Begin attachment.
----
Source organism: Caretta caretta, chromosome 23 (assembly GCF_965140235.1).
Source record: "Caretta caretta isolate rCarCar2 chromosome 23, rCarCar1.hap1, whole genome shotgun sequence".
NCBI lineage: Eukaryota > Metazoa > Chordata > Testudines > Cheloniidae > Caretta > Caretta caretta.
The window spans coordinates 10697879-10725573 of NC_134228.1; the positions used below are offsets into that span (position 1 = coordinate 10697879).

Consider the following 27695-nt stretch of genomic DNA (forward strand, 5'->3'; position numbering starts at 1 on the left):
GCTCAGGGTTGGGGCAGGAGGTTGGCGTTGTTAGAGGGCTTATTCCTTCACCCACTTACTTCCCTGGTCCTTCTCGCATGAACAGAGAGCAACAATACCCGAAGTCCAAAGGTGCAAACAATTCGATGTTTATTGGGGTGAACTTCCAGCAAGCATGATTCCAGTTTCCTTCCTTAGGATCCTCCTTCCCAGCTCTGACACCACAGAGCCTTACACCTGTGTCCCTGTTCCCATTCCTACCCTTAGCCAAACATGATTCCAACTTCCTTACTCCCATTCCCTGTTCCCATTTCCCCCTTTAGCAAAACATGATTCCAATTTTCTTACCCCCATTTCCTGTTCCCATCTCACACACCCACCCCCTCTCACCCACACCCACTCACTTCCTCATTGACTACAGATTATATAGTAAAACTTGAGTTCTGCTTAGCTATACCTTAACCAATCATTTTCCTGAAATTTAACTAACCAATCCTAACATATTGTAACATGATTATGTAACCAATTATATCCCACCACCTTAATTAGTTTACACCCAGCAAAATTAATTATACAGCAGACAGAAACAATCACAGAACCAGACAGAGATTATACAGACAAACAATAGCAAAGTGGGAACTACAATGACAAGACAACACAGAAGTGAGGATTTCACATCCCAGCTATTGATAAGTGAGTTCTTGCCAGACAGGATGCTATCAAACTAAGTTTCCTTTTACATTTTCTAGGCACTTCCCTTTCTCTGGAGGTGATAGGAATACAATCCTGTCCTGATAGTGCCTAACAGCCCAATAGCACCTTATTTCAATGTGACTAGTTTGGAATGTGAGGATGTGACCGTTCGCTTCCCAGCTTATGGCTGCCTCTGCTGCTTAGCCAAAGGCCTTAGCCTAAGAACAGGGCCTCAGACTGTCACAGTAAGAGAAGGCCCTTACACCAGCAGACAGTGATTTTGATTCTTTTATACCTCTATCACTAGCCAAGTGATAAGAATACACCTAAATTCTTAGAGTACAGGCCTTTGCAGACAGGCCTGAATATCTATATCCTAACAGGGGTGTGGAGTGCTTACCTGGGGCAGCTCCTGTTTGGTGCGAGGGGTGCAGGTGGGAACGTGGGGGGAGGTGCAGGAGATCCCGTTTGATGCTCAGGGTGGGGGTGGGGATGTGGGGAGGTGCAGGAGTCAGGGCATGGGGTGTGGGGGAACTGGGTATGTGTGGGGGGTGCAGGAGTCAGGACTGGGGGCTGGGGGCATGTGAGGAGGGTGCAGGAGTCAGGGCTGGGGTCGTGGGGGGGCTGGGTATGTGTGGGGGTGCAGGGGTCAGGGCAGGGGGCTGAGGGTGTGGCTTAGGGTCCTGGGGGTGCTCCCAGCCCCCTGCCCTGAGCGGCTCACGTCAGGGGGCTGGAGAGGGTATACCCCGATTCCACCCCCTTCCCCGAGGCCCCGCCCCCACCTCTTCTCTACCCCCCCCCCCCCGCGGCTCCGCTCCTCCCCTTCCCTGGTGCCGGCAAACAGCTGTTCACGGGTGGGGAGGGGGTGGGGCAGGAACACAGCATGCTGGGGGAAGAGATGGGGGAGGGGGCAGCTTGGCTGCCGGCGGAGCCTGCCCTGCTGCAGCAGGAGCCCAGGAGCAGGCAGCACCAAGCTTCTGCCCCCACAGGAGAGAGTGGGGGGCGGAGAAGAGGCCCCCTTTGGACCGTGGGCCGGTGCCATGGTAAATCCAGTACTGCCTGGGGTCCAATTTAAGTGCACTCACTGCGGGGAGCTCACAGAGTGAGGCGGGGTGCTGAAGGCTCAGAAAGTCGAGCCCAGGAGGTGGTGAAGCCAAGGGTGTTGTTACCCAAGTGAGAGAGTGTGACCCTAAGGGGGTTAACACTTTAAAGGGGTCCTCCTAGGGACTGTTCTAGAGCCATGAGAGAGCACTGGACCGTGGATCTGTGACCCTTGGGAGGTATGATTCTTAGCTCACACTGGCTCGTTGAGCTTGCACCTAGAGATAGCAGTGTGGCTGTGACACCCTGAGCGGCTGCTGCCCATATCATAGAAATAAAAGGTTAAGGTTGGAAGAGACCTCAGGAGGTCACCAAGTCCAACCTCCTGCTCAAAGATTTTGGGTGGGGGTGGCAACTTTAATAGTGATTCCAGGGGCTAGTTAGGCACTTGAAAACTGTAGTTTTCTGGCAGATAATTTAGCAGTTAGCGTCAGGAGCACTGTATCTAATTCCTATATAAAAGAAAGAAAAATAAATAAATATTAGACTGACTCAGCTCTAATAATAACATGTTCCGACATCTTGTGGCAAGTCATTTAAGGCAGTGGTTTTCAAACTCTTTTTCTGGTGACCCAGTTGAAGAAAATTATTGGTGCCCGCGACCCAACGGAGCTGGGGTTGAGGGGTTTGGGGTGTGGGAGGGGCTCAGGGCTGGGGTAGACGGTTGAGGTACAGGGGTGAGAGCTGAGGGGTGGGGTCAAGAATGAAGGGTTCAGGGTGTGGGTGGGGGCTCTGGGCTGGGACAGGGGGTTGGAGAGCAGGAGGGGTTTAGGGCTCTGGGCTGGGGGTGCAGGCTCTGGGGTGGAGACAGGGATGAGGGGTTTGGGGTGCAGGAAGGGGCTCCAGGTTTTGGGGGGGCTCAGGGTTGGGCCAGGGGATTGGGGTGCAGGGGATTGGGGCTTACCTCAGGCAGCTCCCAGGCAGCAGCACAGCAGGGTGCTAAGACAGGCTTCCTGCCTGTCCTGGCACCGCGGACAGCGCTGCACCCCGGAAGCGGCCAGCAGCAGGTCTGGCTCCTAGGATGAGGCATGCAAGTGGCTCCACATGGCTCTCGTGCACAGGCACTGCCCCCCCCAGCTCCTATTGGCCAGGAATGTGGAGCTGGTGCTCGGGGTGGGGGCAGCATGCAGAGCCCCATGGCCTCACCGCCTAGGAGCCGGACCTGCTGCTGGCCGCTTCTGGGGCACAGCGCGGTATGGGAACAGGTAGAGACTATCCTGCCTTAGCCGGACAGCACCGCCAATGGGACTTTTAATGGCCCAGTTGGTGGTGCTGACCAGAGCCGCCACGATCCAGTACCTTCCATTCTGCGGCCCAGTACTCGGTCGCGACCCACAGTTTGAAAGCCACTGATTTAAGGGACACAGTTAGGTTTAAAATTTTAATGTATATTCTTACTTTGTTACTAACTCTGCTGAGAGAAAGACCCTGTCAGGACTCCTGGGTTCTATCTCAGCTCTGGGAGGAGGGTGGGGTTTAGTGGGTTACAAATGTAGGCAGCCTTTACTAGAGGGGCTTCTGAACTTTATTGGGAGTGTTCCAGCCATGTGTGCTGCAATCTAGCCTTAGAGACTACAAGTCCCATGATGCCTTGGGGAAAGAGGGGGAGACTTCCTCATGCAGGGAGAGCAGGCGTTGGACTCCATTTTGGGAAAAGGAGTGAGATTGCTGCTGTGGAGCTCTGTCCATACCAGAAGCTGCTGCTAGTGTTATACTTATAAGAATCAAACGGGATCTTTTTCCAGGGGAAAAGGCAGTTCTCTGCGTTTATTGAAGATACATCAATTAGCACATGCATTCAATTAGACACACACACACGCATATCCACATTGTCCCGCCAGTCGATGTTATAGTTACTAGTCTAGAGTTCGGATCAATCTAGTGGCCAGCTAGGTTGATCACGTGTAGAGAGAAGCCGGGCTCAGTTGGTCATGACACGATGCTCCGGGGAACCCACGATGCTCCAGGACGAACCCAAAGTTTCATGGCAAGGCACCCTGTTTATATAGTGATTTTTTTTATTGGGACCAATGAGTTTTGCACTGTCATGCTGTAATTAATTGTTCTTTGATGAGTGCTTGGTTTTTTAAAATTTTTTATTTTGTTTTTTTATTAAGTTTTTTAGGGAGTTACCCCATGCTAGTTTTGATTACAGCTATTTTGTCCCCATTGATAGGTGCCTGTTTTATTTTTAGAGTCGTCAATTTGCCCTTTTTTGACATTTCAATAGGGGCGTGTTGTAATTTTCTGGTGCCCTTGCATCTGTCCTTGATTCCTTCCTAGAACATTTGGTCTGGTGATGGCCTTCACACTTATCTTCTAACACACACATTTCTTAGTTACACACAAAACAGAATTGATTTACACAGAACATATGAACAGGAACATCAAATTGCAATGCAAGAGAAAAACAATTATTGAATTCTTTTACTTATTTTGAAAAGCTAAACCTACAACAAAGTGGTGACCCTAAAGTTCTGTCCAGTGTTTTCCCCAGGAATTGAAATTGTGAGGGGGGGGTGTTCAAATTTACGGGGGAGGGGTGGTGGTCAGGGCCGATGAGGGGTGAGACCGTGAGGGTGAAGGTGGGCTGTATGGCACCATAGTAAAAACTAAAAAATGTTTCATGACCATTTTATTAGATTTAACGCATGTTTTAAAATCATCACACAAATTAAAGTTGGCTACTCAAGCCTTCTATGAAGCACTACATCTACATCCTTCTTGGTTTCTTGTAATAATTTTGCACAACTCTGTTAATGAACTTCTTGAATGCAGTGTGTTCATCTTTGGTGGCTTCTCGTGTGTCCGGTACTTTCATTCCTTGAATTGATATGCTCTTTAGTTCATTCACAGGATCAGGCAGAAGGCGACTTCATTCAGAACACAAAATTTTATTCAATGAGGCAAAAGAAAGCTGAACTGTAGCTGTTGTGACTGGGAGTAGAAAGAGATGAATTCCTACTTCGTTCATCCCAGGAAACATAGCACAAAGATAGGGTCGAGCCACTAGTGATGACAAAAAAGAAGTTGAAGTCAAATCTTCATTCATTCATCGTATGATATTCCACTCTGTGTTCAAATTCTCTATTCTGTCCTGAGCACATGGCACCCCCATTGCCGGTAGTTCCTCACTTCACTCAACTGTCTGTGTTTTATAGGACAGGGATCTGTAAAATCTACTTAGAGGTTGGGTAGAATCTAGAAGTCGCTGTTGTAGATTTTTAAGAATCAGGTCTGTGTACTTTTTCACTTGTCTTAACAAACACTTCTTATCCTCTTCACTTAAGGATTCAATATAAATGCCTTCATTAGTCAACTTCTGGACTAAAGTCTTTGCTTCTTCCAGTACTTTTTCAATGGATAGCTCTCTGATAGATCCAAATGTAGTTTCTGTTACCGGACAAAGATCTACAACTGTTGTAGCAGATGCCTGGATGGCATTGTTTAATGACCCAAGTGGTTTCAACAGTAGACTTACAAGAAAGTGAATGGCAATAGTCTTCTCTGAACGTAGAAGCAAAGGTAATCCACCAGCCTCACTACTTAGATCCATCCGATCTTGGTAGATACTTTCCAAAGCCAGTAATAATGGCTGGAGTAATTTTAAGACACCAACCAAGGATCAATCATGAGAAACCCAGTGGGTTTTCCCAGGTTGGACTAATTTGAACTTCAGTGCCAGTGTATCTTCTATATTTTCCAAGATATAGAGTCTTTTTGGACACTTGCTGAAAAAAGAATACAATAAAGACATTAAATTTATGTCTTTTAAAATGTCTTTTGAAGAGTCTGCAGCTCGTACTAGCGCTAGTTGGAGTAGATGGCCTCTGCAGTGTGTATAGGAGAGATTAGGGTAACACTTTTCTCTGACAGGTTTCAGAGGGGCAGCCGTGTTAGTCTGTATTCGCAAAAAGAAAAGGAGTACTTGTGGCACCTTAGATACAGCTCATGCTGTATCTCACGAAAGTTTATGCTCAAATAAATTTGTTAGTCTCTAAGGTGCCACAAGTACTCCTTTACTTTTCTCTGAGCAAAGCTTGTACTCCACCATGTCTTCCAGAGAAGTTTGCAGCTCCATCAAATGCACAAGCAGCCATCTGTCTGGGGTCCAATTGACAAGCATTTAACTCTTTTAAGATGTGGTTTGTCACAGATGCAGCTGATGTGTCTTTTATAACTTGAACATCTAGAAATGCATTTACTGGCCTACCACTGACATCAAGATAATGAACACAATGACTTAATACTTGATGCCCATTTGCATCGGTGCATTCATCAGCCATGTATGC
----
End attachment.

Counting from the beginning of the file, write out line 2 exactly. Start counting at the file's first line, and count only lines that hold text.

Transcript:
Source record: "Caretta caretta isolate rCarCar2 chromosome 23, rCarCar1.hap1, whole genome shotgun sequence".